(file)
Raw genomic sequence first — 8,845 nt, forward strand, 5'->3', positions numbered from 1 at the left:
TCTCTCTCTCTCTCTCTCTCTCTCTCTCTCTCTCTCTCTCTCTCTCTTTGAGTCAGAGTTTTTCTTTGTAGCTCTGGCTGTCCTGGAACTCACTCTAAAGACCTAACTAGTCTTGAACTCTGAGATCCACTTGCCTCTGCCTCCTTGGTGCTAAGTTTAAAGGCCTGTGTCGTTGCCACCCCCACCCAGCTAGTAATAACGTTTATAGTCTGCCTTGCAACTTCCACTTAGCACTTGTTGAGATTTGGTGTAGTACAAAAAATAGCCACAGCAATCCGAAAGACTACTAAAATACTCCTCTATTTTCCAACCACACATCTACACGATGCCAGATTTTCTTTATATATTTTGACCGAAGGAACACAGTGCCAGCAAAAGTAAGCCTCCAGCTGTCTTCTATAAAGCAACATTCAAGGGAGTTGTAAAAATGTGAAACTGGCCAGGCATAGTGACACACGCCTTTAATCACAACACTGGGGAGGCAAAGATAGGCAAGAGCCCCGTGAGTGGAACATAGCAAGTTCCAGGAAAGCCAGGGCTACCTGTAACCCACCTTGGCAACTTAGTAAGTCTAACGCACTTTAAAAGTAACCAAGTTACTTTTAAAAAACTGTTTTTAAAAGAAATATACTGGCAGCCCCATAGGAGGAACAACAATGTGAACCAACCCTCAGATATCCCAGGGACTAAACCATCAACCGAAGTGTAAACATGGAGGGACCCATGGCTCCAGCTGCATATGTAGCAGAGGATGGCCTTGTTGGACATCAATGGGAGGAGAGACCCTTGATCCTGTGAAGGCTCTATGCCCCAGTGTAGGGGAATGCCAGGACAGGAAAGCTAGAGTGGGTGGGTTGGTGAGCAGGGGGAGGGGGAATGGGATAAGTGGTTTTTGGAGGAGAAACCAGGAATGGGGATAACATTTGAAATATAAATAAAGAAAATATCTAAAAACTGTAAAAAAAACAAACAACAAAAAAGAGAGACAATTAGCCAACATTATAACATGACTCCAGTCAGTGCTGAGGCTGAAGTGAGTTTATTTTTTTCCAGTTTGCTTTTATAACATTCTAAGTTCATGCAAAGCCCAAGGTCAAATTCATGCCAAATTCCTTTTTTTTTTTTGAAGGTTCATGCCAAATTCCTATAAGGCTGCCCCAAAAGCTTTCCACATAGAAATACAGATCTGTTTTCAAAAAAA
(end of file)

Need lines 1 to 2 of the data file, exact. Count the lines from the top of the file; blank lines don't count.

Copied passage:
Raw genomic sequence first — 8,845 nt, forward strand, 5'->3', positions numbered from 1 at the left:
TCTCTCTCTCTCTCTCTCTCTCTCTCTCTCTCTCTCTCTCTCTCTCTTTGAGTCAGAGTTTTTCTTTGTAGCTCTGGCTGTCCTGGAACTCACTCTAAAGACCTAACTAGTCTTGAACTCTGAGATCCACTTGCCTCTGCCTCCTTGGTGCTAAGTTTAAAGGCCTGTGTCGTTGCCACCCCCACCCAGCTAGTAATAACGTTTATAGTCTGCCTTGCAACTTCCACTTAGCACTTGTTGAGATTTGGTGTAGTACAAAAAATAGCCACAGCAATCCGAAAGACTACTAAAATACTCCTCTATTTTCCAACCACACATCTACACGATGCCAGATTTTCTTTATATATTTTGACCGAAGGAACACAGTGCCAGCAAAAGTAAGCCTCCAGCTGTCTTCTATAAAGCAACATTCAAGGGAGTTGTAAAAATGTGAAACTGGCCAGGCATAGTGACACACGCCTTTAATCACAACACTGGGGAGGCAAAGATAGGCAAGAGCCCCGTGAGTGGAACATAGCAAGTTCCAGGAAAGCCAGGGCTACCTGTAACCCACCTTGGCAACTTAGTAAGTCTAACGCACTTTAAAAGTAACCAAGTTACTTTTAAAAAACTGTTTTTAAAAGAAATATACTGGCAGCCCCATAGGAGGAACAACAATGTGAACCAACCCTCAGATATCCCAGGGACTAAACCATCAACCGAAGTGTAAACATGGAGGGACCCATGGCTCCAGCTGCATATGTAGCAGAGGATGGCCTTGTTGGACATCAATGGGAGGAGAGACCCTTGATCCTGTGAAGGCTCTATGCCCCAGTGTAGGGGAATGCCAGGACAGGAAAGCTAGAGTGGGTGGGTTGGTGAGCAGGGGGAGGGGGAATGGGATAAGTGGTTTTTGGAGGAGAAACCAGGAATGGGGATAACATTTGAAATATAAATAAAGAAAATATCTAAAAACTGTAAAAAAAACAAACAACAAAAAAGAGAGACAATTAGCCAACATTATAACATGACTCCAGTCAGTGCTGAGGCTGAAGTGAGTTTATTTTTTTCCAGTTTGCTTTTATAACATTCTAAGTTCATGCAAAGCCCAAGGTCAAATTCATGCCAAATTCCTTTTTTTTTTTTGAAGGTTCATGCCAAATTCCTATAAGGCTGCCCCAAAAGCTTTCCACATAGAAATACAGATCTGTTTTCAAAAAAA